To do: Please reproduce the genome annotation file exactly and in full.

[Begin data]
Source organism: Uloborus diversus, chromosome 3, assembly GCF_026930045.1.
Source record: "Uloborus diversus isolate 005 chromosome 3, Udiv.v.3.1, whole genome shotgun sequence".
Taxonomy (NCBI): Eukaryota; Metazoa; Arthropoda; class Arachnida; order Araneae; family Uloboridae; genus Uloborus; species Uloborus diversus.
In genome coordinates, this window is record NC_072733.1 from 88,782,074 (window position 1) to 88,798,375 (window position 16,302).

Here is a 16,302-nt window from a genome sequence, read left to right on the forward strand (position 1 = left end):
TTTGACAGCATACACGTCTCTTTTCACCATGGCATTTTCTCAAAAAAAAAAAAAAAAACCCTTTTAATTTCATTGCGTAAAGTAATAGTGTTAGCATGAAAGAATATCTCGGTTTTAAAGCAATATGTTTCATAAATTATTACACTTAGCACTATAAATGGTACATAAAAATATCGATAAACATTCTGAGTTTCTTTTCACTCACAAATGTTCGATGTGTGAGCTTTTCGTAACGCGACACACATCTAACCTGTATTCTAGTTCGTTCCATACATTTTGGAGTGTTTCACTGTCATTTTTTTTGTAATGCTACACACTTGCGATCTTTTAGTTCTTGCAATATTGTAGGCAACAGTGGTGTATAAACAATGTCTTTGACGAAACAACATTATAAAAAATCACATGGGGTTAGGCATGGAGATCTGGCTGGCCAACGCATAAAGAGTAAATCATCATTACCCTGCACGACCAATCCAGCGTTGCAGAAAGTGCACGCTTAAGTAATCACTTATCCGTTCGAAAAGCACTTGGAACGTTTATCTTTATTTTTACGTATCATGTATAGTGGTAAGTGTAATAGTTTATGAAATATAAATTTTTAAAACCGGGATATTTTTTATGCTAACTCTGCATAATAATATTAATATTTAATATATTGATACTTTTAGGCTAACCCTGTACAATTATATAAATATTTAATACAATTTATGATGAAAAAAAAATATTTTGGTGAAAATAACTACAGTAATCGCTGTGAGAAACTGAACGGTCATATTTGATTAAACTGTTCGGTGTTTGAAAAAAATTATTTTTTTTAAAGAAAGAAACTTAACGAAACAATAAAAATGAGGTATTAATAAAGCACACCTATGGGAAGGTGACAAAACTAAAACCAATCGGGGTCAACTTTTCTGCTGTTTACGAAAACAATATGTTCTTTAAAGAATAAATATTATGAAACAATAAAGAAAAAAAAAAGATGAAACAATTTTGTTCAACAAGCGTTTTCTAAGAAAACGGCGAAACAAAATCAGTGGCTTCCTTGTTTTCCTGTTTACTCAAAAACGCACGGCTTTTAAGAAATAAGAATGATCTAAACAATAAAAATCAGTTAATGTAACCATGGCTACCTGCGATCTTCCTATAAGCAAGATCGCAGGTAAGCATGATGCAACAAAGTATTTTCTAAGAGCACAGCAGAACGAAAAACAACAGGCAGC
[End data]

Source organism: Uloborus diversus, chromosome 3, assembly GCF_026930045.1.
Source record: "Uloborus diversus isolate 005 chromosome 3, Udiv.v.3.1, whole genome shotgun sequence".
Taxonomy (NCBI): Eukaryota; Metazoa; Arthropoda; class Arachnida; order Araneae; family Uloboridae; genus Uloborus; species Uloborus diversus.
In genome coordinates, this window is record NC_072733.1 from 88,782,074 (window position 1) to 88,798,375 (window position 16,302).

Here is a 16,302-nt window from a genome sequence, read left to right on the forward strand (position 1 = left end):
TTTGACAGCATACACGTCTCTTTTCACCATGGCATTTTCTCAAAAAAAAAAAAAAAAACCCTTTTAATTTCATTGCGTAAAGTAATAGTGTTAGCATGAAAGAATATCTCGGTTTTAAAGCAATATGTTTCATAAATTATTACACTTAGCACTATAAATGGTACATAAAAATATCGATAAACATTCTGAGTTTCTTTTCACTCACAAATGTTCGATGTGTGAGCTTTTCGTAACGCGACACACATCTAACCTGTATTCTAGTTCGTTCCATACATTTTGGAGTGTTTCACTGTCATTTTTTTTGTAATGCTACACACTTGCGATCTTTTAGTTCTTGCAATATTGTAGGCAACAGTGGTGTATAAACAATGTCTTTGACGAAACAACATTATAAAAAATCACATGGGGTTAGGCATGGAGATCTGGCTGGCCAACGCATAAAGAGTAAATCATCATTACCCTGCACGACCAATCCAGCGTTGCAGAAAGTGCACGCTTAAGTAATCACTTATCCGTTCGAAAAGCACTTGGAACGTTTATCTTTATTTTTACGTATCATGTATAGTGGTAAGTGTAATAGTTTATGAAATATAAATTTTTAAAACCGGGATATTTTTTATGCTAACTCTGCATAATAATATTAATATTTAATATATTGATACTTTTAGGCTAACCCTGTACAATTATATAAATATTTAATACAATTTATGATGAAAAAAAAATATTTTGGTGAAAATAACTACAGTAATCGCTGTGAGAAACTGAACGGTCATATTTGATTAAACTGTTCGGTGTTTGAAAAAAATTATTTTTTTTAAAGAAAGAAACTTAACGAAACAATAAAAATGAGGTATTAATAAAGCACACCTATGGGAAGGTGACAAAACTAAAACCAATCGGGGTCAACTTTTCTGCTGTTTACGAAAACAATATGTTCTTTAAAGAATAAATATTATGAAACAATAAAGAAAAAAAAAAGATGAAACAATTTTGTTCAACAAGCGTTTTCTAAGAAAACGGCGAAACAAAATCAGTGGCTTCCTTGTTTTCCTGTTTACTCAAAAACGCACGGCTTTTAAGAAATAAGAATGATCTAAACAATAAAAATCAGTTAATGTAACCATGGCTACCTGCGATCTTCCTATAAGCAAGATCGCAGGTAAGCATGATGCAACAAAGTATTTTCTAAGAGCACAGCAGAACGAAAAACAACAGGCAGC